What did I dislike about Brunswick Canadian Style Sardines in Louisiana Hot Sauce? Well, the sardines were so complete; I spent a good deal of time carefully removing the backbones and manky brown stuff. I hope you have an air freshener and a lid on your bin. If anyone has tips for how to dispose of fish bits, leave a message at the end of this post.

In conclusion, Brunswick Canadian Style Sardines in Louisiana Hot Sauce are not bad. Excellent if you like the fish eating experience. Not so good, if, like me, you prefer a bone-free fish. Outstanding hot flavour though. That’s unmatched compared to the brands over here.

Do please leave your corrections, opinions, requests, recommendations and places to buy in the boxes below. Thanks for reading my first food review!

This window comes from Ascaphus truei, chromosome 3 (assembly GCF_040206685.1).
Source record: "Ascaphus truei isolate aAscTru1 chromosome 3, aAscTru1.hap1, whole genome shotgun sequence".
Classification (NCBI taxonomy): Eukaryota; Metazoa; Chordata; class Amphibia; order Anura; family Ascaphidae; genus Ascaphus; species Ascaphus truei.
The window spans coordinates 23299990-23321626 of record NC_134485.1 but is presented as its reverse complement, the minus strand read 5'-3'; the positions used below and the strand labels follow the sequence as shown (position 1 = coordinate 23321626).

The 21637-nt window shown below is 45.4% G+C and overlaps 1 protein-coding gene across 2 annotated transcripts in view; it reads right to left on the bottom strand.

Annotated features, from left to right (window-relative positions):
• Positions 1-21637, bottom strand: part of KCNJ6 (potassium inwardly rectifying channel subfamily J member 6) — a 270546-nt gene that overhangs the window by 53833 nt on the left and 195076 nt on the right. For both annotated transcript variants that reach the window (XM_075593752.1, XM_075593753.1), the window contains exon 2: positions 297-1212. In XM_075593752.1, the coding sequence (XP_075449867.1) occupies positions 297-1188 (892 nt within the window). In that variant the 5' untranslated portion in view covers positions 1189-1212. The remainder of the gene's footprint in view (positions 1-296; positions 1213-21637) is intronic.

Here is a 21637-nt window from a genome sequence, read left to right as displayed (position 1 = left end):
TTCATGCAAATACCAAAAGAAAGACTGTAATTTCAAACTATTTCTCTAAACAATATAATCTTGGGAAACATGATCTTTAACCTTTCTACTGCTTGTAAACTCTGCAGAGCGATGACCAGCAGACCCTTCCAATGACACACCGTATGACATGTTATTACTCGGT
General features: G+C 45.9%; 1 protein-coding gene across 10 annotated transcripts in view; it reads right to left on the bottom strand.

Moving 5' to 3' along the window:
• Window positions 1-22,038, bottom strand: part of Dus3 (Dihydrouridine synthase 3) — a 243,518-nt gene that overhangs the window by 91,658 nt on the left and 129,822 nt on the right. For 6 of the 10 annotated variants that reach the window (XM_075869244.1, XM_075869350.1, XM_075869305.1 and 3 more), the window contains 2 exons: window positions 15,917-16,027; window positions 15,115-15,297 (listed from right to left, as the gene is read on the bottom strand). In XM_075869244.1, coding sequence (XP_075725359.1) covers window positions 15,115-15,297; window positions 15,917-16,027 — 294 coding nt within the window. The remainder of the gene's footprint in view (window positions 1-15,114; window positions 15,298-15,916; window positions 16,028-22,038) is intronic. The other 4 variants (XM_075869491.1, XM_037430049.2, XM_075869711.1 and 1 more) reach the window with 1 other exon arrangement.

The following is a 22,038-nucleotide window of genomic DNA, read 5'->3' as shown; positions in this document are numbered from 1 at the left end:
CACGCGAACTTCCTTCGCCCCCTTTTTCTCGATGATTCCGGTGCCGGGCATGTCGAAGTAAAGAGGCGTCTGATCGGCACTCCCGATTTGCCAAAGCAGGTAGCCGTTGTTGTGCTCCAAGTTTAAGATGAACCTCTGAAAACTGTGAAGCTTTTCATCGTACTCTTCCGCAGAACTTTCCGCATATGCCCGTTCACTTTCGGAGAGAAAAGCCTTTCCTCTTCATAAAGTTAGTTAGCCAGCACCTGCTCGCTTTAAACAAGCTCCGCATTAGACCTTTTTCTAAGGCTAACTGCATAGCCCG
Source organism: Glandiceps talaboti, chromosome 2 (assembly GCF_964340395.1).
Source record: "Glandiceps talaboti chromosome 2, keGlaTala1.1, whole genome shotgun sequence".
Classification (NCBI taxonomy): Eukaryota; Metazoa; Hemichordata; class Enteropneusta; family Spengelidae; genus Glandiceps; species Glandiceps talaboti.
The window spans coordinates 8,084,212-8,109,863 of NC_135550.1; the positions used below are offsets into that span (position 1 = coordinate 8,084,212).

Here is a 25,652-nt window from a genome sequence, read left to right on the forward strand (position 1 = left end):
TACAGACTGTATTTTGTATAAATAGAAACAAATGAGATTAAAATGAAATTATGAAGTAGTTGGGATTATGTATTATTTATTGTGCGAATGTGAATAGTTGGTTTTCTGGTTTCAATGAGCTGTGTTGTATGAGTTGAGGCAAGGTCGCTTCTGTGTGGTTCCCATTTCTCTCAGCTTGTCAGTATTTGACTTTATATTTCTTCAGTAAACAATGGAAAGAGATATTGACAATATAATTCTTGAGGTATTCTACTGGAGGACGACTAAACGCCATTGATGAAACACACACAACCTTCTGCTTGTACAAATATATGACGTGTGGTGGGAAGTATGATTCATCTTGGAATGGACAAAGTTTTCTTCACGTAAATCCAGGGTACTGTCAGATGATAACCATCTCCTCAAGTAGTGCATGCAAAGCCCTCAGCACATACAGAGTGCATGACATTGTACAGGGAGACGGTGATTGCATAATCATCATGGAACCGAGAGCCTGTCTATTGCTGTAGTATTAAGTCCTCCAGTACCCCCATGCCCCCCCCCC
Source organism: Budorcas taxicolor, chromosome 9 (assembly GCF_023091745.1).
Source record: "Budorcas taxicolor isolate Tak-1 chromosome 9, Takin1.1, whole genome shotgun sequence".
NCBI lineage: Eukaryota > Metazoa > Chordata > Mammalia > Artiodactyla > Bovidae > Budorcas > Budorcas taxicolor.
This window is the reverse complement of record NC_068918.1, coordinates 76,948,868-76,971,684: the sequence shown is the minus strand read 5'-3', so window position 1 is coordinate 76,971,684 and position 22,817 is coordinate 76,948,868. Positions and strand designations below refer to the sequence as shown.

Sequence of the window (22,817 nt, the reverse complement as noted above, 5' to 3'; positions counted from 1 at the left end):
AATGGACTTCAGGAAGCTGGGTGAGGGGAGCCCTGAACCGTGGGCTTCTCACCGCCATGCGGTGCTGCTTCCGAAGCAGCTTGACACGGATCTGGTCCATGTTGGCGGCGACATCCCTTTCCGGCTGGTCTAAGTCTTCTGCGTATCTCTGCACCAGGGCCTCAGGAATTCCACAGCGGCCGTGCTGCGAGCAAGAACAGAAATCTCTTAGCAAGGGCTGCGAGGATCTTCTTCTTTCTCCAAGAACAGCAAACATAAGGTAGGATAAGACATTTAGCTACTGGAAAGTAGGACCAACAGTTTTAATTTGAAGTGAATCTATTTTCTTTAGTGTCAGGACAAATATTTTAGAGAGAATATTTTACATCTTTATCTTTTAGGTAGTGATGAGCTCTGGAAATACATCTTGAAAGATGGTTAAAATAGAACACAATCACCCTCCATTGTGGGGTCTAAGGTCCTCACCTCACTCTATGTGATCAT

Beer Review: Birra Moretti Imported

13 December, 2008

AFTER moving to a cold, rodent infested flat. And after going without an Internet connection for weeks on end, I’m back. The bottle of beer with the monumental task of cheering me up is this little bottle of Birra Moretti Imported from Italy. Remembering how lacklustre Peroni, Peroni Nastro Azzurro and Castello Premium were, I’m expecting it to be competent and not much more.

Imported Birra Moretti bottle

The bottle doesn’t look bad. But then style was never the weak link with Italian beer. This stumpy brown glass bottle has the “Moretti” logo embossed around the shoulder.

The front of the neck label says pretty much everything you need to know. That it’s imported. That quality and tradition feature somewhere within, assuming that’s what “Qualità e Tradizione” mean. I’m also guessing that “Dal 1859” means “Est.” or “Since” 1859. And that’s not bad at all. Castello Premium didn’t give a date at all.